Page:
A magician in need of redemption. A loyal hero on a quest. And only one bed at the inn.
Once the world’s most legendary sorcerer, Lorre fled the Middle Lands after his own curiosity -- and a misguided transformation spell -- turned him into a dragon and nearly killed a king. He isn’t a dragon anymore, but he is hiding alone on a tropical island, avoiding people, politics, and his own reputation.
But now a hero has found him. And not just any hero. Prince Gareth’s full of patience, intelligence, a kind heart ... and unfairly attractive muscles. And he needs Lorre’s help: his tiny mountain kingdom is under attack from ice magic, and Gareth hopes the world’s last great magician will save his people.
Lorre is done with quests and princes and trying to change the world. But Gareth might tempt him to believe again ... in heroes, in himself, and in magic.
“My name is Gareth,” the young man said, “Prince of the Mountain Marches, if the titles matter to you. King Ardan is my older brother. And we need your help. Desperately.”
Lorre found himself obscurely disappointed by this ordinariness. A request for aid, a desire for quick magical solutions. So small. So earth-bound. Just like all the rest.
He flipped himself back up onto the ledge, getting up. He had spiced wine in the pantry, and a book on the theory of sea-witches, magic-users hidden in the ocean, which no one had ever verified, but which might be possible, down in the deeps.
“The mountain bandits have a mage,” the young man -- Gareth -- told the air. “This year. They’ve always come -- but it’s worse, it’s so much worse -- and the villages need us, and we’ve never had a standing army, we’re a small kingdom and we mostly have a lot of goats -- and they have magic now, and then my uncle betrayed us, and --” He stopped, voice exhausted, defeated. “You’re here. You must be here. Are you listening?”
No, Lorre nearly said. I’ve been an ancient oak, a speaking raven, the bones of the earth. I’ve nearly killed a king and then saved him again, mostly because my former lover asked and I felt generous. I’ve turned myself into a dragon to see whether I could, and I could, though I got lost in the doing of it. I’ve watched rulers come and go, and magic’s still been here, and I’ve still been here. Why should I care about you and your goats?
But he thought suddenly of sunlight on his skin. Of the way he liked sensation, the whisper of silk on his legs or the taste of strawberries.
He thought, the pinprick of it sleeting in like autumn rain: I like goat’s milk cheese. And honey. And pleasure. Little things that this body enjoys. Perhaps Prince Gareth enjoys his goats. And doesn’t want them stolen.
He peeked down again. The prince had sat down, disconsolate, on a large rock. His shoulders slumped.
Lorre considered options. He did not help people, famously so. If he did so once, others would expect it. If he reappeared, he’d disturb the world: a power reemerging. If he took sides in a ridiculous tiny Northern border conflict --
He was actually considering it. He’d spent too long with rocks for company.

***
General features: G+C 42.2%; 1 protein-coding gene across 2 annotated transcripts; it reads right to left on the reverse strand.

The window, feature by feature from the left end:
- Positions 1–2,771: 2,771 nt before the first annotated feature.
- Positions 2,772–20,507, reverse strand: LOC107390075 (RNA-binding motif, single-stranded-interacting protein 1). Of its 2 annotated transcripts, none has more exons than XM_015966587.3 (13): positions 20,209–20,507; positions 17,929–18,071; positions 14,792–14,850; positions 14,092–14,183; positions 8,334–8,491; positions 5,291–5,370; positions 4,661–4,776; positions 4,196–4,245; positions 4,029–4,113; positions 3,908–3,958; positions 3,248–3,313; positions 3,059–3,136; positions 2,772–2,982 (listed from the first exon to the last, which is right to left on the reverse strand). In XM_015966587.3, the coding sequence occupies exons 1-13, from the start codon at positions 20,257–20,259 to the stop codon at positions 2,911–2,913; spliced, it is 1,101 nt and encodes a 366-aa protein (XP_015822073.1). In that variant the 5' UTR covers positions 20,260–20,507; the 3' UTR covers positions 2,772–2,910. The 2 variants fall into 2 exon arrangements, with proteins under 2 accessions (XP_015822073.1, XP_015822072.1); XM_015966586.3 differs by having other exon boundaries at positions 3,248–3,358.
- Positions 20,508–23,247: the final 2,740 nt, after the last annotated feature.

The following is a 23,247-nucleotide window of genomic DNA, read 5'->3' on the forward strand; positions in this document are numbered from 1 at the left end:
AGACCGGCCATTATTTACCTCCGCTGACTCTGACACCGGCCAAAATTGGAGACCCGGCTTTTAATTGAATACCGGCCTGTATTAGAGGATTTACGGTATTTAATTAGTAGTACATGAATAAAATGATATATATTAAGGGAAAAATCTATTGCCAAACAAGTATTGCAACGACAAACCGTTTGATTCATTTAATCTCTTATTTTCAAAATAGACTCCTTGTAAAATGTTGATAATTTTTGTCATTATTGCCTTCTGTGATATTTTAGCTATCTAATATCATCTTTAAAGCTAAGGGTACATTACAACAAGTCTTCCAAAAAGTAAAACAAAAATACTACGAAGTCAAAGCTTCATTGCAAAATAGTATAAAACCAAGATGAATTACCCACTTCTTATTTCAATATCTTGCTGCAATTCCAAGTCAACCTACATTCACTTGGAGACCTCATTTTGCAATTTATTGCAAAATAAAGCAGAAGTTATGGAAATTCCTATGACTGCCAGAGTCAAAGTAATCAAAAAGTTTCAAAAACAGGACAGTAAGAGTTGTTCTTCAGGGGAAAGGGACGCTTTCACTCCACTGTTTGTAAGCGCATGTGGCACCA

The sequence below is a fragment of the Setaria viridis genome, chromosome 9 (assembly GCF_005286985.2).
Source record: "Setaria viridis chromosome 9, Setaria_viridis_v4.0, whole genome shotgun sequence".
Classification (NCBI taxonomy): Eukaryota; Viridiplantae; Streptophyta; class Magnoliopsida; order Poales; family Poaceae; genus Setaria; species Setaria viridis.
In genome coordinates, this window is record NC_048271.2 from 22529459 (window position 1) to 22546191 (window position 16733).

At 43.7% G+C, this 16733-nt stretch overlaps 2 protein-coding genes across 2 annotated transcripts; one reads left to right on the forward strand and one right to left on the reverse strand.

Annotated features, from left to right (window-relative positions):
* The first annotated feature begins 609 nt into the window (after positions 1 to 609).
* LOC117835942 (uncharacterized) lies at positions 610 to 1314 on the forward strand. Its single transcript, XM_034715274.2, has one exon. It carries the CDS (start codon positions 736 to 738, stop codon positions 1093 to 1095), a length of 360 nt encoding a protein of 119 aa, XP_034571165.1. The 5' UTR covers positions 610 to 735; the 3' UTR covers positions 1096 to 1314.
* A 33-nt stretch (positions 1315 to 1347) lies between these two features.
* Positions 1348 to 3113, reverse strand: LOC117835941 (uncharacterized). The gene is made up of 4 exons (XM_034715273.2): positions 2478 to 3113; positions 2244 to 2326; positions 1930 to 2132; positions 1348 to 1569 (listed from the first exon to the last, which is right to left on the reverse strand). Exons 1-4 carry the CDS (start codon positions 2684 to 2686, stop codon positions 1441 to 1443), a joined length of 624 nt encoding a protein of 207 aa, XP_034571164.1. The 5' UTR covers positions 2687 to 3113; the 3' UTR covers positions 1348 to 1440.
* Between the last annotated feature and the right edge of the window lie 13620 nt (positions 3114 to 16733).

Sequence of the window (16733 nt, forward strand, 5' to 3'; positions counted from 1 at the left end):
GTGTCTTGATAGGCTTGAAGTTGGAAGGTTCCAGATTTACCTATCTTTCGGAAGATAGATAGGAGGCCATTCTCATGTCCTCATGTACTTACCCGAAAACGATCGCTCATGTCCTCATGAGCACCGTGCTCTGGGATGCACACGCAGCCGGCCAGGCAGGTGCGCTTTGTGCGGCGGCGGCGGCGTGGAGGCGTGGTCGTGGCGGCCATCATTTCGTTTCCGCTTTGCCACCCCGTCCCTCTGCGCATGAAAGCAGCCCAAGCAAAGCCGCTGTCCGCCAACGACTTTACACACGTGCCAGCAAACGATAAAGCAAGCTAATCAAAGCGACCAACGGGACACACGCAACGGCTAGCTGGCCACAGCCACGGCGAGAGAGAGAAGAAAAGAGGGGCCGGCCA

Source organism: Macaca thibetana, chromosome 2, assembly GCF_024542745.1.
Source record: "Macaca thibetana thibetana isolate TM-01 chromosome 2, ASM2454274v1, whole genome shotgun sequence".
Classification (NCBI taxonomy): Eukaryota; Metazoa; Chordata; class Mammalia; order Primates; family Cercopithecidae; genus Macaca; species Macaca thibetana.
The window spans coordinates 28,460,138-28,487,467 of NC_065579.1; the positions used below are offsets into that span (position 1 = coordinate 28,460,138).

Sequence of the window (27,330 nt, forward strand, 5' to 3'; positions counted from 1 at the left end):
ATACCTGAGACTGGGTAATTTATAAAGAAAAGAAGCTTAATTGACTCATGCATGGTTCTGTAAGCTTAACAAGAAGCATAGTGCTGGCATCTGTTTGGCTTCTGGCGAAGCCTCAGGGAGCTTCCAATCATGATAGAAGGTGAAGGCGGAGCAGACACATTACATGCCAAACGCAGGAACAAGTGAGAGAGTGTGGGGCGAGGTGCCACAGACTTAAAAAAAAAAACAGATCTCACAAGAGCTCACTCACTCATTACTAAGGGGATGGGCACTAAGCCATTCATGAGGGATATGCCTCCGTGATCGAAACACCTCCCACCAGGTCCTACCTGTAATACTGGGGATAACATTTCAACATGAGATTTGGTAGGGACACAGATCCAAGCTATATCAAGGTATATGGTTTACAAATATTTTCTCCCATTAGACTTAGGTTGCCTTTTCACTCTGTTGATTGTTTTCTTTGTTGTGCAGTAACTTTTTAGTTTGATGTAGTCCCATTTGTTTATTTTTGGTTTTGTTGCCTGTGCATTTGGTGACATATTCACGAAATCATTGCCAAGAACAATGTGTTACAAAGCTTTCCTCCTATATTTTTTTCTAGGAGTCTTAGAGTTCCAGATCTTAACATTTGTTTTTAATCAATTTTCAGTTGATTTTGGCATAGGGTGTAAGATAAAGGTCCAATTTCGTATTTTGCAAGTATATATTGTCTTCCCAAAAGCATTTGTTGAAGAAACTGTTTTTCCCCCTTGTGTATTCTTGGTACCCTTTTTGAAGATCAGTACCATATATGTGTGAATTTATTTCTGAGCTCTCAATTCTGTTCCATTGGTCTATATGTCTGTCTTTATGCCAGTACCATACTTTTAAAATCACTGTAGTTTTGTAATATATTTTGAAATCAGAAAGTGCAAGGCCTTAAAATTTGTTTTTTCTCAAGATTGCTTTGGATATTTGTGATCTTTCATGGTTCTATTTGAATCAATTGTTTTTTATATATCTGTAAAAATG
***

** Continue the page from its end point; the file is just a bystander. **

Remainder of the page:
Gareth got up. Lorre blinked, startled, and paid attention.
The prince spent some time gathering stones. Setting them out. Making a message on the sand: PLEASE HELP US.
That was also fairly clever. A constant reminder, not as obnoxious as hurling stones at the barrier, but visible.
The day had become afternoon, all gold and green and blue and white, sun and sea and sky and sand. Lorre, sitting on his rock balcony, one leg swinging, listened to the leap of distant dolphins and felt the purr of the world under his hand, resting on stone. The waves coiled and crashed, steady as tides.
Gareth was making a shelter out of branches and fronds, building a small firepit, evidently having decided to settle in. Lorre had had heroes attempt to outwait him before; it never worked.
Gareth, once satisfied with the shelter, added a new rock-message. This one said: I CAN WAIT.
He meant it, too: he pulled out a book, and sat back down on the big sun-warmed rock. After a few minutes he took off his boots, and wiggled toes in hot sand.
Lorre caught himself wanting to laugh. He’d done the exact same thing upon first finding this island: boots off, bare skin, luxuriating in the feel.
And the prince had even brought a book. So well prepared. And so literary. Lorre could count on about three fingers the number of mighty-thewed questing heroes who’d done that.
He rather wanted to know what book it was.
Gareth said, after a few moments, “I see why you like it here, you know.” Once again he sounded utterly at ease with addressing the air, as if they were having a conversation. “I do too. It’s warm, and peaceful, and there’s not a world out there, waiting ... you can be alone. And I expect magicians need to be alone. I feel like I would. I imagine it’s like being a prince, everybody asking you for help, for solutions ...”
Well. Yes. And no. Lorre stopped swinging his leg and leaned in again, halfway up a cliff.
“Or it’s not like that at all. I wouldn’t know. Not being magical. But the problem is ... I am part of the world. I can’t not be. And so are you. You must be.” Gareth glanced around. “It is lovely here. And you haven’t thrown me out yet, like you did with the Prince of Thistlemare, so you are listening.”
“I am not,” Lorre said, half irritated and half fascinated; and then he realized that of course emotions became deed for him half the time, and the prince had definitely heard his voice.